How Millennials Sunk America’s Strongest Industry

The Millennial Generation lacks definition in a start and endpoint, generalized as those born between the early 1980's through the early 2000's.  Similar to each preceding generation, they oft prop a negative stigma as a perpetrator to a negative moment.  As in "Those damn millennials are destroying work etiquette and standards."  Millennials make a convenient culprit when society laments on unorthodox/progressive changes to lifestyle, work and social norms.  They are, however responsible for leading to the decline of America's durable industry: the cable, satellite and television industries. 

Don't go into the TV light.  Cable punches a hole in your bank account.
Millennials indeed led the crusade to sink an unstoppable industry who reigned powerful since the early 80's.  Why did they inadvertently destroy the very industry which shaped much of their social norms?  Millennials did not plot and manipulate, but rather adapted to bleak economic conditions which plagued the globe since 2007.  This generation not only faced insulting downgrades in career opportunities, but also continual price hikes from cable and internet providers.  Forced to make cuts to make their household function, this generation wisely realized all they needed was electricity and the net to entertain themselves and cancelled cable subscriptions.  Frugal cost-cutting Millennials with DVD players realized Netflix offered enough entertainment material to cater to their increasingly unorthodox schedules as they forged to pay the bills.  And thus began the decline of cable, satellite and television industries. 

2007 benchmarked the continual onslaught of Nielsen ratings decline, all the while YouTube radiated in prominence.  Marketers cornered a new niche in online viewing, and broadcast networks followed suit and offered their marquee productions online to stay relevant.  As Nielsen ratings continued to decline, online entertainment outlets continued to capitalize on their coveted demographic choosing to watch television on their own schedule.  New platforms such as Hulu dangled bait, offering the same series people clamored for on cable television and allowed a younger generation to bypass the norms of paying into the gluttonous cable, Dish and DirecTV bills. 

As the recession/depression raged on, all generations were devastated by setbacks and downgrades in the workplace.  This forced Generation X and Baby Boomers to follow Millennials' lead and ponder a life without 65-300 channels at their entertainment disposal.  The tech savvyblack sheep Millennial generation educated their elders not only on leaner living with household expenses, but the pleasures they experienced yanking the cord on greedy entertainment providers.  Said "providers" forced disgruntled subscribers to wade through increasing commercials, mid-season repeats, lazy scheduling of entertainment and an outdated business model with few updates since the early 90's.  Pulling that cord enlightened the public a world existed outside of suffering through networks and cable providers controlling what viewers watched.  And the Millennials are to blame and/or praise depending upon viewpoint.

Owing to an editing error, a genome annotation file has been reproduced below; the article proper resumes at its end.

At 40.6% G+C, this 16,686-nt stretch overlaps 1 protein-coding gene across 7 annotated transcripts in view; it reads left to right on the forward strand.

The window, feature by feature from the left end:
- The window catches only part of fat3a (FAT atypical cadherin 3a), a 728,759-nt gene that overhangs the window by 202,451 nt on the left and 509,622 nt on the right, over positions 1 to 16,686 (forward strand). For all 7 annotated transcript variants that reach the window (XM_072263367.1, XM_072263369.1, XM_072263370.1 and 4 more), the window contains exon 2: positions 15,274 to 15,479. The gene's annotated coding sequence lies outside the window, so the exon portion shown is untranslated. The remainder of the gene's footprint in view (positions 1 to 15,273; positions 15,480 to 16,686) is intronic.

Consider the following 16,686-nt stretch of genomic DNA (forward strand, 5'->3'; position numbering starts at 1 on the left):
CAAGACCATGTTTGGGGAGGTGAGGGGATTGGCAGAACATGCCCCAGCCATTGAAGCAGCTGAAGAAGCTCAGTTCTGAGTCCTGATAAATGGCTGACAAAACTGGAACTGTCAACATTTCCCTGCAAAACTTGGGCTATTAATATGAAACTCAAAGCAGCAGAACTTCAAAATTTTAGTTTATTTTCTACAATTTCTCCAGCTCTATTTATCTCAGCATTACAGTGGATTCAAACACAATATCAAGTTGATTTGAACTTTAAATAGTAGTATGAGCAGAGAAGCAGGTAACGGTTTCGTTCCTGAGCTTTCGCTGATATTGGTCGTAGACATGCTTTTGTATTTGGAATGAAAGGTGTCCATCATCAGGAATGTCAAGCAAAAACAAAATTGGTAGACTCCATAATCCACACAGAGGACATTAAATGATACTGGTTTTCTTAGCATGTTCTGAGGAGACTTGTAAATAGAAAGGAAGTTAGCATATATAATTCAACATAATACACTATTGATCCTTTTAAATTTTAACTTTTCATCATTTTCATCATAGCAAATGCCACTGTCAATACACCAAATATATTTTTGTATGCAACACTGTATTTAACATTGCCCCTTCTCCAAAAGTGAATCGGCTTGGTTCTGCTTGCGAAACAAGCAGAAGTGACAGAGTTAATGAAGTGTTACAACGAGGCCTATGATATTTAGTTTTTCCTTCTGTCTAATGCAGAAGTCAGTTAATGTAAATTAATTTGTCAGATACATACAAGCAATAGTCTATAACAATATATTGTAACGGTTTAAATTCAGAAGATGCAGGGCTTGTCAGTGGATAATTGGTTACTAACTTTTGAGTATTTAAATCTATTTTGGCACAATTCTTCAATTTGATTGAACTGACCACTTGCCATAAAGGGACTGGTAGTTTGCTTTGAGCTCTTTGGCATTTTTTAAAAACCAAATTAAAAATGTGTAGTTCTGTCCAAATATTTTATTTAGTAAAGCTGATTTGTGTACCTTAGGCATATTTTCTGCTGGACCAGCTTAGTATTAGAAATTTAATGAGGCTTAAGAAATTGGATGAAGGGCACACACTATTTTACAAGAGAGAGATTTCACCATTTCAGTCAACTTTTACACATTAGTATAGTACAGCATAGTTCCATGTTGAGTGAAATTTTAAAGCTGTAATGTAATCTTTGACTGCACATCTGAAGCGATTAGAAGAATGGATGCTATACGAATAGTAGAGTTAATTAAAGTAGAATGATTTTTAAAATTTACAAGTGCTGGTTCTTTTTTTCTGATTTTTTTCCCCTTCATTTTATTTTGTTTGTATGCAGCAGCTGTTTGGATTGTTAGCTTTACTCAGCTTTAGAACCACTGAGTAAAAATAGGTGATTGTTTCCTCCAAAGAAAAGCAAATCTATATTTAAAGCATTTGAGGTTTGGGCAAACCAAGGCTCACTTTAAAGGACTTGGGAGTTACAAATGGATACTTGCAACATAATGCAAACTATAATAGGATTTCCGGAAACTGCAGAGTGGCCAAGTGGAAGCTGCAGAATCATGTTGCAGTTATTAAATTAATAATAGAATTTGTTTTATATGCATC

As the 2010's formed its decade identity, trendier folks boasted of being free of a greedy industry gouging their checking accounts monthly.  Those who fed the system became dated, a contrast to the early 80's when those of status boasted their cable television subscriptions.  Online platforms upped the ante and launched original programming to be enjoyed in binge any month of the year.  Rather than suffering through summer doldrums of reality TV, repeats and cheap programming, viewers were able to enjoy riveting series which enriched creativity in production and variety to distinguish themselves from tired franchises such as Two and a Half Men and The Bachelor.  Netflix, Hulu and Amazon offered platforms to enjoy selected television at nominal fees opposing cable and satellite providers demanding $100+ to enjoy the same variety.  Hit with declines in cable subscriptions in the 2010's, premium platforms HBO, Skinemax and Showtime jumped trend and offered independent subscriptions to reach independent viewers who declared "Hell No!" to paying outrageous prices for select programming. 

How did cable and satellite providers respond to decreased revenues and subscriptions?  Not only did they continue to shamelessly price gouge, but they also downgraded quality staff, eroding customer satisfaction further.  They attempted to use coveted landlines as a bartering chip in bundles in an effort to prevent desertion.  Too bad those damn Millennials taught their elders the survival skill in relying on mobile lines vs. suffering through telemarketers selling cremation packages and shameless political advertisements.  Yes indeed, America's youngest working generation sank and destroyed the stranglehold of another greedy entity held over entertainment-dependent viewers, and the onslaught continues.  Why would one pay outrageous prices from a cable company when YouTube TV, Pluto and AT&T now offer streams for cheaper? 

America's newest generation of working adults managed to sink America's strongest industry.  Thanks to their defiance, the cable companies have suffered gravely after decades of uninterrupted success.  30+ uninterrupted years of continual price hikes, rude receptionists and incompetent technicians tying up our schedules so viewers can watch the programming they paid heavily for.  Enjoy the adventure, as Millennials contribute to sinking a strong industry and allowing viewers to experience at their own pace.   And for that, let's be thankful to them.

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